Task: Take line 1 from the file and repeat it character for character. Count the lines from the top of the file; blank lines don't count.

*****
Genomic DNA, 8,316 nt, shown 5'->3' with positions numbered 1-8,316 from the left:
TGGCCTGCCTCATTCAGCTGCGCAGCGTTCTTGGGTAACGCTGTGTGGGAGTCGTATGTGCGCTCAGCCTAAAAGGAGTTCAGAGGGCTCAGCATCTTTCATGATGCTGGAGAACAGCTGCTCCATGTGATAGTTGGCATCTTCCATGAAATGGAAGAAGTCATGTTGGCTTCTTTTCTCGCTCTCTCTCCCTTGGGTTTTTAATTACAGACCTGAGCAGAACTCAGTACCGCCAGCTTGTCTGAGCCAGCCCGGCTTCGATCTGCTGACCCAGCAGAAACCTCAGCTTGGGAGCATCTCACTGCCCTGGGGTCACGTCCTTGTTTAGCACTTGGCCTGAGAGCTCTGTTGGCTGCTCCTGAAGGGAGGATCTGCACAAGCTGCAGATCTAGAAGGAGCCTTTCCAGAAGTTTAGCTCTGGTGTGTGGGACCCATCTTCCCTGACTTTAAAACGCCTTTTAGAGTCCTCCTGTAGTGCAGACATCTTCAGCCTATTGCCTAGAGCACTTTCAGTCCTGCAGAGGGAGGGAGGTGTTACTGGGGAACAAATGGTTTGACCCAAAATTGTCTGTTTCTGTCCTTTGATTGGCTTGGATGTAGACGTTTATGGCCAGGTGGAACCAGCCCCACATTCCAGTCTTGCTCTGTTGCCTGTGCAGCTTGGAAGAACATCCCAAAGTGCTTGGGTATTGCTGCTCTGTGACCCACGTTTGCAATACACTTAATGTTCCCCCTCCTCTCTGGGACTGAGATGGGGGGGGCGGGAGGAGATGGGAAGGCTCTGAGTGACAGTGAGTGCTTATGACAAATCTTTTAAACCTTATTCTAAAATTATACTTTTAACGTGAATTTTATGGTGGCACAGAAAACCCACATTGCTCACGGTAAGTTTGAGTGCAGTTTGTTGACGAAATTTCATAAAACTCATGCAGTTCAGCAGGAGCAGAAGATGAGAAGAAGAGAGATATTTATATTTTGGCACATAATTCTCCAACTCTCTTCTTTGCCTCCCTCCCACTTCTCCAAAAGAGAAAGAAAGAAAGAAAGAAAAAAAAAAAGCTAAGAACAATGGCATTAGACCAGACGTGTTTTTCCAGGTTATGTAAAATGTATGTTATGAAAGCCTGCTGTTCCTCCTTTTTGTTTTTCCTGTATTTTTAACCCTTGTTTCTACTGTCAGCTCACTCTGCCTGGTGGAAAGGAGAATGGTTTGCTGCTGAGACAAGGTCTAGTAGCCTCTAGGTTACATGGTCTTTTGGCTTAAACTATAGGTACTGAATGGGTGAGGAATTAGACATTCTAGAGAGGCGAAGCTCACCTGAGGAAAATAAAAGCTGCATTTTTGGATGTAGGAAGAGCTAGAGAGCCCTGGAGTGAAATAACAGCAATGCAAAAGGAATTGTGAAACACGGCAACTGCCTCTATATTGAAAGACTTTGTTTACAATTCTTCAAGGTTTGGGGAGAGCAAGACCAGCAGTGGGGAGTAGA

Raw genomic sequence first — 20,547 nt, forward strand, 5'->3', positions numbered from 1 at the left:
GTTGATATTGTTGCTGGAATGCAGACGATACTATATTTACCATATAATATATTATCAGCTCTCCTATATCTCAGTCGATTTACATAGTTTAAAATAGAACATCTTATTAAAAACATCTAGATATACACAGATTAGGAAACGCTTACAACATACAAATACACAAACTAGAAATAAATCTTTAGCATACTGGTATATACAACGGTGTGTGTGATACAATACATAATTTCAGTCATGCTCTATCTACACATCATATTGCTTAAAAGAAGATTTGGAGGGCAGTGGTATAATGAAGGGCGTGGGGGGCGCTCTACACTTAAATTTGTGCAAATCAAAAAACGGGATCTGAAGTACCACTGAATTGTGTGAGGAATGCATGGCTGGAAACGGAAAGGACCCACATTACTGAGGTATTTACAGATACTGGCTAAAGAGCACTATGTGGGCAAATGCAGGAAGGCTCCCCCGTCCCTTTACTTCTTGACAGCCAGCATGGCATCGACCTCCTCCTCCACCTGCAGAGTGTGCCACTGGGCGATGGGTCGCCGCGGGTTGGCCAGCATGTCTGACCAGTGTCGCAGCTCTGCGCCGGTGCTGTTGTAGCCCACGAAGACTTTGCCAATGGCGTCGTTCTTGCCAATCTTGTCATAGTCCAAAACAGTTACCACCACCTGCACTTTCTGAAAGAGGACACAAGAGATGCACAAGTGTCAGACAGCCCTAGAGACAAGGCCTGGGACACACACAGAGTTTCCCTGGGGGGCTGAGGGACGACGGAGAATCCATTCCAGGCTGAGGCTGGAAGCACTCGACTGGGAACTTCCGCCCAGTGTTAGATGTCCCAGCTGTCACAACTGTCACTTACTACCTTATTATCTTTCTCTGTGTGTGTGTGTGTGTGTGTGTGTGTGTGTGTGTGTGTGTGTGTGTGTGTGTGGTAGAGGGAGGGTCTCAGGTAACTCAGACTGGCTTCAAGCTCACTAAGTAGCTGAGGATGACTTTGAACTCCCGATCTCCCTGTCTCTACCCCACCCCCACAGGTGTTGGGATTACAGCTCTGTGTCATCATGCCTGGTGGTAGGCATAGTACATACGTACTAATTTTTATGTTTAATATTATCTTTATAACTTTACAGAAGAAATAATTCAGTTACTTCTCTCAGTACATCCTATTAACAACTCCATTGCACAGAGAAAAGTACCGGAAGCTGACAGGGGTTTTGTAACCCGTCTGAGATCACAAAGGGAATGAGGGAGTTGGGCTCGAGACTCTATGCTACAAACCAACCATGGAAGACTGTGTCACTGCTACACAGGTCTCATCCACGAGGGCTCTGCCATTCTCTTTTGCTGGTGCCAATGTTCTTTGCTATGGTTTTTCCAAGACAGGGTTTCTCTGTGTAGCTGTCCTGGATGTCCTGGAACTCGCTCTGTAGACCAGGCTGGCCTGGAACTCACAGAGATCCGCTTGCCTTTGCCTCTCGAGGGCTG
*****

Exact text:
Genomic DNA, 8,316 nt, shown 5'->3' with positions numbered 1-8,316 from the left: